MASON CITY, Iowa – About 1 in 8 women in the U.S. will develop breast cancer during their lifetime, according to the American Cancer Society.
Over the years an increasing number of women fighting breast cancer have chosen to undergo a double mastectomy to prevent the cancer from spreading.
However, new concerns are being raised about the risky, and potentially unnecessary operation.
Like many who are given a cancer diagnosis, Teresa Shaw was scared, but she wasn’t surprised.
“I just had a feeling, it was different than the other biopsies I’ve had that have just been cysts, it just felt different,” Shaw explains.
She was told she has breast cancer in June, and has since undergone 4 chemotherapy treatments. She has decided to undergo a double-mastectomy after her chemotherapy.
However, recently released results of a study show that removing both breasts, when there’s only cancer in one side, doesn’t boost survival in most cases. That’s compared to a lumpectomy with radiation.
“If you take away the other breast, the uninvolved breast, sometimes, psychologically you feel better that you’ve eliminated the risk but in reality, the risk is less than 1%,” explains Arvind Vemula, M.D.
Dr. Vemula is a surgical oncologist, he explains the results showed that ten-year survival rates we’re nearly identical for patients who had lumpectomies versus those who had double mastectomies.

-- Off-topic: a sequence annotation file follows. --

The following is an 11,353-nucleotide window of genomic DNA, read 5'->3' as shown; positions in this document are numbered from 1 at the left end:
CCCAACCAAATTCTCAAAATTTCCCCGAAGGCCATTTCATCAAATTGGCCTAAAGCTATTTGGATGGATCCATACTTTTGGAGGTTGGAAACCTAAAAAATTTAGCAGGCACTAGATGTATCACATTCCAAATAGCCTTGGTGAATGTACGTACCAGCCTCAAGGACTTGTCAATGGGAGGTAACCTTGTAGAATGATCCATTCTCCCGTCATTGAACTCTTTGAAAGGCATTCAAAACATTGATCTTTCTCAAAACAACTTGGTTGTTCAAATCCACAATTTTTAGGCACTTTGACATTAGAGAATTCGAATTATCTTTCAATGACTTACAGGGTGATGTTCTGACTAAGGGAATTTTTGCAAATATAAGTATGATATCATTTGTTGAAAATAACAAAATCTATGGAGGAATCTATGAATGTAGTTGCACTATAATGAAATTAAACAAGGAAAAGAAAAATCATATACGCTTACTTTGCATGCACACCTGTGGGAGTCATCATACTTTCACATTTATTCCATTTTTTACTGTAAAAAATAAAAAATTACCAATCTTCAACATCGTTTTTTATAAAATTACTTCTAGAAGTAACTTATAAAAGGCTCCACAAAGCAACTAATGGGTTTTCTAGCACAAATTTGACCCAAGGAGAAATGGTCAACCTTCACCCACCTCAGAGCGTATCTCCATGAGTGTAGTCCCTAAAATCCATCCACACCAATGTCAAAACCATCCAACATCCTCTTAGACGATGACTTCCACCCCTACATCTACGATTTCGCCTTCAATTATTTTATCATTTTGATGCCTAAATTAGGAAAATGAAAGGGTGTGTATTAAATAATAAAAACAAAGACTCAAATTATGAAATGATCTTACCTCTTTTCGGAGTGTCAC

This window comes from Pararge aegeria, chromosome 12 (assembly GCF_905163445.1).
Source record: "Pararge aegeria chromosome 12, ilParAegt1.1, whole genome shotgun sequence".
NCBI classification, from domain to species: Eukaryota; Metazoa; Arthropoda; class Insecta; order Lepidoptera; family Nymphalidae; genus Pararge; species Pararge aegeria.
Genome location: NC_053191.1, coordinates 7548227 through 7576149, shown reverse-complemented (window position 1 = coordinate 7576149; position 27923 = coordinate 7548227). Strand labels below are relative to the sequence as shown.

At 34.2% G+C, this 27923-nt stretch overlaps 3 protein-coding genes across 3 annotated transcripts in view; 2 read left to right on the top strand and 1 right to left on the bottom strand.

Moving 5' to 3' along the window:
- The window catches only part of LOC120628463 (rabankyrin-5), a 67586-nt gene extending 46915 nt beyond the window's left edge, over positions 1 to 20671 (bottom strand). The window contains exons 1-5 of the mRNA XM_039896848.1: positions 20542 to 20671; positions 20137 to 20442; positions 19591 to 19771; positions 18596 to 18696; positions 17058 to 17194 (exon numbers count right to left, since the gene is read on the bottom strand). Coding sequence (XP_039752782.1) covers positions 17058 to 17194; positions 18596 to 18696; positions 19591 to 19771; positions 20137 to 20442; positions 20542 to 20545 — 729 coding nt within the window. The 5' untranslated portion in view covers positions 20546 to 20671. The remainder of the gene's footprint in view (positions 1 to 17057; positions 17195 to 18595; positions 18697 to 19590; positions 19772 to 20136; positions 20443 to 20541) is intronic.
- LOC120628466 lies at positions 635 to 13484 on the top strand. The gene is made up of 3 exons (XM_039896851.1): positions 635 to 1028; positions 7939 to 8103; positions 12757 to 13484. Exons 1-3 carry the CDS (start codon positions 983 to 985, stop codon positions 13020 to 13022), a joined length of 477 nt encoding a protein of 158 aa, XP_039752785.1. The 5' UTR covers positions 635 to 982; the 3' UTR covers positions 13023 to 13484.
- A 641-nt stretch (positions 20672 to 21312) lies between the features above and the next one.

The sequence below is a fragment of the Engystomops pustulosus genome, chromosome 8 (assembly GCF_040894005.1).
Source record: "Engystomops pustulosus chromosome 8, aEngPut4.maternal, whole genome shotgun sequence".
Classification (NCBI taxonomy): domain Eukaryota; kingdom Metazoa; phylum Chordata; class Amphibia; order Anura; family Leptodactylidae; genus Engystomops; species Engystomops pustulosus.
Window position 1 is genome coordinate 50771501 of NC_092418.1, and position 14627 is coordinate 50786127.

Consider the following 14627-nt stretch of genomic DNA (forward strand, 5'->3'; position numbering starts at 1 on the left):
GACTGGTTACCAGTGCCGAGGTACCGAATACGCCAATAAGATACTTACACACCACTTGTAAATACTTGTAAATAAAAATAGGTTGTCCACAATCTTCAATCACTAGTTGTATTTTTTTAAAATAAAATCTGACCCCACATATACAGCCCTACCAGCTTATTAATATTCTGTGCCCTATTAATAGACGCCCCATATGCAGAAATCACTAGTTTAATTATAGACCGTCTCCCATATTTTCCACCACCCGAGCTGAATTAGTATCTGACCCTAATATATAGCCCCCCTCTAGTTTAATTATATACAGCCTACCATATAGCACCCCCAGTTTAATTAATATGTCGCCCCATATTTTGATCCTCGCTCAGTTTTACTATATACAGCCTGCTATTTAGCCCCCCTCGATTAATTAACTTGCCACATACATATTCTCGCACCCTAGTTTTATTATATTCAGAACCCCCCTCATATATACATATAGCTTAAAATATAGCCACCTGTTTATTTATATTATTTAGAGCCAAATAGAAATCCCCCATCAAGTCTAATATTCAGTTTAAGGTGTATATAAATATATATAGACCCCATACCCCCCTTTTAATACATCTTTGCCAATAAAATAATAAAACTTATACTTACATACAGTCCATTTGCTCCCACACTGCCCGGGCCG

“Doing a double mastectomy is not really that beneficial in terms of cost-benefit ratio. From a woman’s perspective, it’s anxiety, surgical complications and impact on cosmetic outcome and her body image,” Vemula explains.
Shaw says she’s familiar with the study, but still believes she’s making the right decision for her body.
“For me, I was told it’s very aggressive and can move to other parts of the body. It’s a triple negative, which is the receptors, so that’s even worse news. For me, it was just a no-brainer to go with doing both,” she says.
Going forward, she’s says she’s feeling good and looking forward to putting breast cancer behind her.
“I know there’s a reason for it, and I trust in God and I’m feeling very good about it. I’ve had good results so far, so I’m looking forward to finishing up my chemo and then going to surgery, and go on from there and live a full life,” Shaw adds.
She also tells us, her tumor was not caught during her routine mammogram. She wants to stress the importance of self-examinations, and says if she wouldn’t have done one, she may not have caught it in time.